Depletion of forests has been a serious environmental problem in India, specially in rural India. When dense forests become less dense or open due to gradual loss of trees, it is called degradation of forests. When dense or closed forest in cleared and converted into land without three cover, the process is called deforestation. In other words, deforestation means clear cutting of forest. Various human activities have caused deforestation and degradation of forests.
Causes of Deforestation and Degradation.
Various causes responsible for deforestation and depletion of forests are associated with human activities we can list them as follows :-
Population growth: Increasing number of people is creating increasing demand for forest products. The demand for timber of furniture and construction industries, wood pulp for paper industry, medicinal plants for pharmaceutical industry are increasing. Further forests are being converted into agricultural lands and lands for human habitation. It is because growing human population demands more food and area for dwelling.
India has the largest cattle population in the world. Significant of this cattle population depends on forests for fodder. Small cattle like goat and sheep do considerable damaged to trees while grazing in forests and on pasture land.
Demand for fuel wood: Rural households living near forests collect fuel wood either for domestic use or for selling in the market for income. Trees failed for fuel would cause loss of forest cover. Fuel wood sold in urban markets is a chief cause of urban air pollution because urban poor of low income who cannot buy LPG or Kerosene use them in chullas.
Rural unemployment and poverty:
With the growing number of poor households in rural areas, specially tribal areas, who live off the forests for self-consumption and income, the forests have been over exploited. Various forest products such as fuel wood, timber, tender leaves, wax, honey, medicinal plants are collected and sold in the market for income by the rural poor.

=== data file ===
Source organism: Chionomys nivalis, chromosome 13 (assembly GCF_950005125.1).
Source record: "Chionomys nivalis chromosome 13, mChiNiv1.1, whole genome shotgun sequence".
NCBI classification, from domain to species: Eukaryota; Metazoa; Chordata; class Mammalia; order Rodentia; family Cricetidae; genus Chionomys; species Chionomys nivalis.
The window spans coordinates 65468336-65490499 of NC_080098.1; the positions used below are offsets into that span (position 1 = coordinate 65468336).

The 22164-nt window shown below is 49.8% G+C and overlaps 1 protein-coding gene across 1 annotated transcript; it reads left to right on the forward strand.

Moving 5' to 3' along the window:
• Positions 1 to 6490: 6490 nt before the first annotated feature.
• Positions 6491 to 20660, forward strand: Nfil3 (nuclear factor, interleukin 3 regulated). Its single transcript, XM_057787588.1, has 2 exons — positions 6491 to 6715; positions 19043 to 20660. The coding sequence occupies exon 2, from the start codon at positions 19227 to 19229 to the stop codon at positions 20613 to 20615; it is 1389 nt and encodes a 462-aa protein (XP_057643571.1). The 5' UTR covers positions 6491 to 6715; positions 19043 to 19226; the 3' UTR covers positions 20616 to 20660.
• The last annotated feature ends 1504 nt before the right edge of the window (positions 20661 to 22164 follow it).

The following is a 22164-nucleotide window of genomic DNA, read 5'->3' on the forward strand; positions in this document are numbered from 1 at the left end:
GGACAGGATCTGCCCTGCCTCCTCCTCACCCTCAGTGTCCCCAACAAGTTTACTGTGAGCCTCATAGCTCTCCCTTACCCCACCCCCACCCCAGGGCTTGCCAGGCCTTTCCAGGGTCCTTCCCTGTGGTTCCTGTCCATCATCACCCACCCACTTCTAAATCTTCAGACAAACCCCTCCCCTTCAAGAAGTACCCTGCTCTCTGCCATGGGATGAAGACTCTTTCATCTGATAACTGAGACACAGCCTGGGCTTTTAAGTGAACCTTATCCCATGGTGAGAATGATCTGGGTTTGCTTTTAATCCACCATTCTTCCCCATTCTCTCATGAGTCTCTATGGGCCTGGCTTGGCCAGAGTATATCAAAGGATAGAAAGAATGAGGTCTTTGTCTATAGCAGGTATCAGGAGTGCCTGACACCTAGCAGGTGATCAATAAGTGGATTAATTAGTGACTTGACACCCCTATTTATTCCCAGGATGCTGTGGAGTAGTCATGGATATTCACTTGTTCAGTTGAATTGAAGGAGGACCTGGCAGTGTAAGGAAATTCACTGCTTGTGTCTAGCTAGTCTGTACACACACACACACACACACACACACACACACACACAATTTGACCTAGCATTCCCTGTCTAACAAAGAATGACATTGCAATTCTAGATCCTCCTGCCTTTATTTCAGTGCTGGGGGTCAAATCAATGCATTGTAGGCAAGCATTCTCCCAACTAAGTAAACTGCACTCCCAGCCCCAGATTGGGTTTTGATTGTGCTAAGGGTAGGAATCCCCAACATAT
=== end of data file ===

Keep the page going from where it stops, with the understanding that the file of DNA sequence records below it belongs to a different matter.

Effects of Degradation:
There are numerous effects of degradation of forests. They bring about climatic changes and mostly affect the agricultural sector. Some of the effects of degradation are as follows:—
Erosion of soil:
The loss of forest cover causes soil erosion in the hills and mountains. As roots of trees hold soil in high attitude areas, with the felling of trees, soil gets loose. Wind and water erode fertile soil. Stone and builders become loose causing land and mud slides in hilly mountainous areas during the rainy season.
The loss of forest cover is responsible for global warming. Certain gases like carbon dioxide, methane and nitrogen oxides that trap solar heat have accumulated in the atmosphere, causing rise in atmospheric temperature. The rise in atmospheric temperature melted polar ice causing rise in the level of water in seas and oceans. The rise in the sea cause flood in many areas. Had there been forest cover, the trees would have absorbed such gases.
Loss of bio-diversity:
A forest is a place where we find various plants and animals. It is a store of genetic resources various plants and animals. It is a store of genetic resources. Various forms of life become extinct with the loss of forests. The loss of variety in plants and animals in the loss of bio-diversity. The loss of genetic resources harms nature and subsequently us.
Loss of moisture in soil:
Dense forest attracts a lot of rainfall. Rain increases the moisture content of the soil and replenishes the stock of ground water. But without rainfall the water content of the soil is reduced substantially. In the hilly areas with no forest cover most of the rain water flows down as runoff because of the slope and less of it goes into the soil. Flowing water causes soil erosion and the soil looses moisture. Scarcity of water-is a severe problem in the hills where forest cover has been lost.
Now we know that forests are vital in our life. It is our foremost obligation to protect them from degradation and destruction caused by human economic and implementing activities. Though education and publicity, afforestation, use of alternative source such as LPG in rural areas instead of wood etc. shall definitely improve the situation.